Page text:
In the jubilant scenes that followed Argentina’s victory at the FIFA Futsal World Cup Colombia 2016, certain images stood out above all others. Among them was the sight of coach Diego Guistozzi being thrown into the air by his players, some of whom had been his team-mates only four years previously at Thailand 2012.
“Not in my wildest dreams did I ever imagine experiencing something like this at 38 years of age, and after only three years as a coach,” admitted Guistozzi who, despite being soaked with water from the celebrations, still found a moment to speak with FIFA.com. “I’m over the moon! Not so long ago, this was unimaginable. But little by little, we brought in the right people, the right ideas… Then we arrived in Colombia, we grew in confidence, and now we’re on top of the world. It’s impossible to put such an achievement into words.”
Another enduring image was that of a bewildered looking Fernando Wilhelm, heading up to collect his trophy as winner of the adidas Golden Ball. This 34-year-old veteran of four World Cups was to rejoin his team-mates before climbing the podium once more and, as captain, enjoying the privilege of being the first to hold the World Cup trophy aloft.
“I still don’t believe it, it’s like I can’t put it into words,” confessed Wilhelm, still wearing the No6 shirt, to FIFA.com. “Beforehand I was asked how I would celebrate if we won, but I didn’t even want to think about that because it was going to be so difficult. That idea was so engrained in me that, when the time ran out, I didn’t know what to do. It’s so huge, I’m overcome by it all.”
A little further away, and also waiting to collect the winner’s trophy, Maximiliano Rescia was seated next to Russia’s Brazilian-born star Robinho. “He told me that we deserved the title,” Rescia confided to FIFA.com. “Why did we win? Because we added technique and, above all, tactical know-how to our courage and heart. The arrival of Giustozzi was crucial,” added the 28 year-old midfielder.
Reactions and conclusions
Giustozzi himself then took the time to analyse the victory over a Russian team who, when the match seemed lost to them, scored two goals in 45 seconds to put themselves only one down with 19 seconds to play. “They focused on the physical side and individual skill, but we won as a team. We had the game under control, until nerves came into play towards the end. The climax was just the result of our nerves.”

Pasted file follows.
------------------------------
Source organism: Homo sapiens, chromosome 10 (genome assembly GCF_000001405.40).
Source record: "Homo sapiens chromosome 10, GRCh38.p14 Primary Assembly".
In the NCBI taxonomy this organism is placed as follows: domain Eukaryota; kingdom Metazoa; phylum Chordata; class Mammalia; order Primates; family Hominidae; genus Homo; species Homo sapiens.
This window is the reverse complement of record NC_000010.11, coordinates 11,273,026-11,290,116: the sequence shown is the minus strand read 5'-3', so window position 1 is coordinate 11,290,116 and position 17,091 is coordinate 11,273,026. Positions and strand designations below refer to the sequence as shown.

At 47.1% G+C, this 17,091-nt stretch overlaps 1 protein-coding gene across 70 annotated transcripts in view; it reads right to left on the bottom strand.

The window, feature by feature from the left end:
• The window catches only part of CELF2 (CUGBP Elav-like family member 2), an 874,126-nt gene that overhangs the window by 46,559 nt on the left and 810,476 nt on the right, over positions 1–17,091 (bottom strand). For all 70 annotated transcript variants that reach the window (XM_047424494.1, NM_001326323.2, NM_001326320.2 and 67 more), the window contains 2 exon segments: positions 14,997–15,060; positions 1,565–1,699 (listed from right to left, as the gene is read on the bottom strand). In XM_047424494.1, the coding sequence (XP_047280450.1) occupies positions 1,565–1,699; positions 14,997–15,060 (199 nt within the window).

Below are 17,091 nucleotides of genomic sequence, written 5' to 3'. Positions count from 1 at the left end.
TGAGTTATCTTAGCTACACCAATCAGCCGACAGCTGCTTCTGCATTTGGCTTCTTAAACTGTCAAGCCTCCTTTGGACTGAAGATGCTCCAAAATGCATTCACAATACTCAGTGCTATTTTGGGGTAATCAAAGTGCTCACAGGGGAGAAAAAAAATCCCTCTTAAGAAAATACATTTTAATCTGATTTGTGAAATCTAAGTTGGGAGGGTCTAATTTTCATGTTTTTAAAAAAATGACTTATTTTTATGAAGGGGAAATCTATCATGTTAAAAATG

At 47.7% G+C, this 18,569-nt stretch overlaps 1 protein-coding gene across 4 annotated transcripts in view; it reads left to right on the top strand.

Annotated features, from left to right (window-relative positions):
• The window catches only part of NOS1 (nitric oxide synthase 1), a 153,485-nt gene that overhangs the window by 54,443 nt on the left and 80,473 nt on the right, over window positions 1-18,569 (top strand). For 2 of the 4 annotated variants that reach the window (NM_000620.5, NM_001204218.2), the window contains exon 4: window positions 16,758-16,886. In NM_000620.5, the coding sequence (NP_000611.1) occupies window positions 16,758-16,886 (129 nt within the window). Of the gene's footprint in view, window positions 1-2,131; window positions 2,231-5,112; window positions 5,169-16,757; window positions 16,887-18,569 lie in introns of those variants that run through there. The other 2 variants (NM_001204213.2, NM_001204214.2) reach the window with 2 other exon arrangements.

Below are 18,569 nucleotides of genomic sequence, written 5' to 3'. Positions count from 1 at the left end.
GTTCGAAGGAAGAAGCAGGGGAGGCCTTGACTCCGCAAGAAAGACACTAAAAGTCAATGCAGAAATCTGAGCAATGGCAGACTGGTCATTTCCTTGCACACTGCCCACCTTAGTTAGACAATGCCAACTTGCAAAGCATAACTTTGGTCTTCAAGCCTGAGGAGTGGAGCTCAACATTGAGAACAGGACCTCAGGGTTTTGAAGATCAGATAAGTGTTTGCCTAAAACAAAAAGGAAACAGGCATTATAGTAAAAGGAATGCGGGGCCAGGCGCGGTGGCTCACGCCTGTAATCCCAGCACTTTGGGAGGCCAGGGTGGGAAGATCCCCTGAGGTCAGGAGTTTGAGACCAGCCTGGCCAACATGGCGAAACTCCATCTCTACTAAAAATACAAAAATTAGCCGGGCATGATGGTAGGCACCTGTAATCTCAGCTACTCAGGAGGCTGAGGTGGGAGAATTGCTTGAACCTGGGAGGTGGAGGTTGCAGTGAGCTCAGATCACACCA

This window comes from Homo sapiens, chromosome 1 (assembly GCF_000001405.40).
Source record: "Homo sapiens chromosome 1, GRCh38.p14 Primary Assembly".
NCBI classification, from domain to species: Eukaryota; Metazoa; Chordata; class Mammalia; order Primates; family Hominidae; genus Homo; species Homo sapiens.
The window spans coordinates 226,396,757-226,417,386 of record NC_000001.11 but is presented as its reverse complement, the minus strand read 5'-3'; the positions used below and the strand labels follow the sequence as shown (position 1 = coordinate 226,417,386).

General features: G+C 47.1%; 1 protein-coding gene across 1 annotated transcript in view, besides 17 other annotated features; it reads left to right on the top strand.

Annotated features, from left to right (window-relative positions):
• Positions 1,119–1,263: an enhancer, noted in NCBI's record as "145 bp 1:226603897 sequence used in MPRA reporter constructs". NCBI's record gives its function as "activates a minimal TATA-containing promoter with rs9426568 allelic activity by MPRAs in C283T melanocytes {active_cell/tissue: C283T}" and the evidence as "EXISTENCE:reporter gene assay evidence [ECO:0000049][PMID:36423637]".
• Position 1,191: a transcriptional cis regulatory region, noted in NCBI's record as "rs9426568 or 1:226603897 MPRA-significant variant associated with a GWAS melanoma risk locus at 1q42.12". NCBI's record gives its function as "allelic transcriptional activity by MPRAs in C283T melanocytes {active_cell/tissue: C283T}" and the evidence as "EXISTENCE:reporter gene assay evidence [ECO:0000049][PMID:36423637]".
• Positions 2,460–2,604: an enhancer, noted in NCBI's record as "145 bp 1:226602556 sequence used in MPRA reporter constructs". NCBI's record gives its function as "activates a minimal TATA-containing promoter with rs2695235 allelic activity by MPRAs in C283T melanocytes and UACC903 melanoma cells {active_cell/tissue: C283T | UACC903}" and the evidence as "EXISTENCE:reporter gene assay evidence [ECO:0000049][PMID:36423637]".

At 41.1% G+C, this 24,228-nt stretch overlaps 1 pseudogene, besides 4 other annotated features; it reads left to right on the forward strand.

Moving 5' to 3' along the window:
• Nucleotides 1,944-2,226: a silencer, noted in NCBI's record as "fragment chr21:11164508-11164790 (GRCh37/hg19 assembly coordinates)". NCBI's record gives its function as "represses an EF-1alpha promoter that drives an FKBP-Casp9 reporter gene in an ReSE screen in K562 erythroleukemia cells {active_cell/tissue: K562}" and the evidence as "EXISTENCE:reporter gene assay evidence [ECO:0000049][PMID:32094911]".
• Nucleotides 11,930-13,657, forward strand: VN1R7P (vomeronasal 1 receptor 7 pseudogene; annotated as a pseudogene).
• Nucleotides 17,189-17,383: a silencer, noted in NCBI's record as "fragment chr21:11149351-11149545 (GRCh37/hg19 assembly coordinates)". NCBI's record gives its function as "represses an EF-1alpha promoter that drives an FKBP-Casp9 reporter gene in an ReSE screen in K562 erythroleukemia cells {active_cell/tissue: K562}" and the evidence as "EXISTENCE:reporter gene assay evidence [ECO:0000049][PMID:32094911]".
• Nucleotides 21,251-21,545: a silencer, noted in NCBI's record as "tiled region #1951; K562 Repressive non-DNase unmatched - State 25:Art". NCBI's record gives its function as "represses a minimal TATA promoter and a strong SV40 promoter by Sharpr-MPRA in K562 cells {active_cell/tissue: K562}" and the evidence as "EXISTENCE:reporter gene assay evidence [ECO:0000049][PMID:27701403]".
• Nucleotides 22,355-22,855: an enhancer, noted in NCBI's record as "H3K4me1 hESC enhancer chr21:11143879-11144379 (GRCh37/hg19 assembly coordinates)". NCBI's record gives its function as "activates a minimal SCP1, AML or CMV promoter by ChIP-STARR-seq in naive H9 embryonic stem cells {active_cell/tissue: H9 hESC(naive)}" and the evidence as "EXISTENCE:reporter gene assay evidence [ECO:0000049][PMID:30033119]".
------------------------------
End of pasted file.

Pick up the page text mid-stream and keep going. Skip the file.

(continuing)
Compared with his coach, Rescia offered a more visceral account of those final few moments. “When they scored the fourth goal I looked at the scoreboard, and I saw that there were still 19 seconds to go, and it felt like the ground was being pulled from beneath my feet. But then I focused again, because I knew that it was all that stood between me and glory.”
Wilhelm, meanwhile, saw things from a more rational perspective: “It just goes to show that, in this sport, anything can happen until the time runs out. In fact, if the last rebound had gone in rather than staying out, we may have been back at square one again. You could say we were a bit lucky, but any luck we did get we worked really hard for.”
So what now? “I just spoke about it with [Pablo] Taborda and [Leandro] Cuzzolino - we’ve been slugging away for 10 years now, so we could retire in peace! But over the coming days we’ll take stock of it all, and no doubt we’ll set new goals and targets moving ahead.”
Wilhelm was aware that any triumphalism could be dangerous. “In sport, you become a slave to results. Personally, I didn’t need this title to be proud of this team, I’ve been proud of it since we arrived in Colombia. More generally, I hope that futsal in Argentina benefits from this across the board. Now is the time to grow the sport.”
And although such a significant success was so fresh in the memory, Giustozzi could also still see the bigger picture. “The impact for us is big, but it’s a lot bigger for those in futsal who have it tougher than we do. There are a lot of people here - people who are not professionals, who don’t get seen - who were waiting for this message to prove that we could do it. And quite simply, we could.”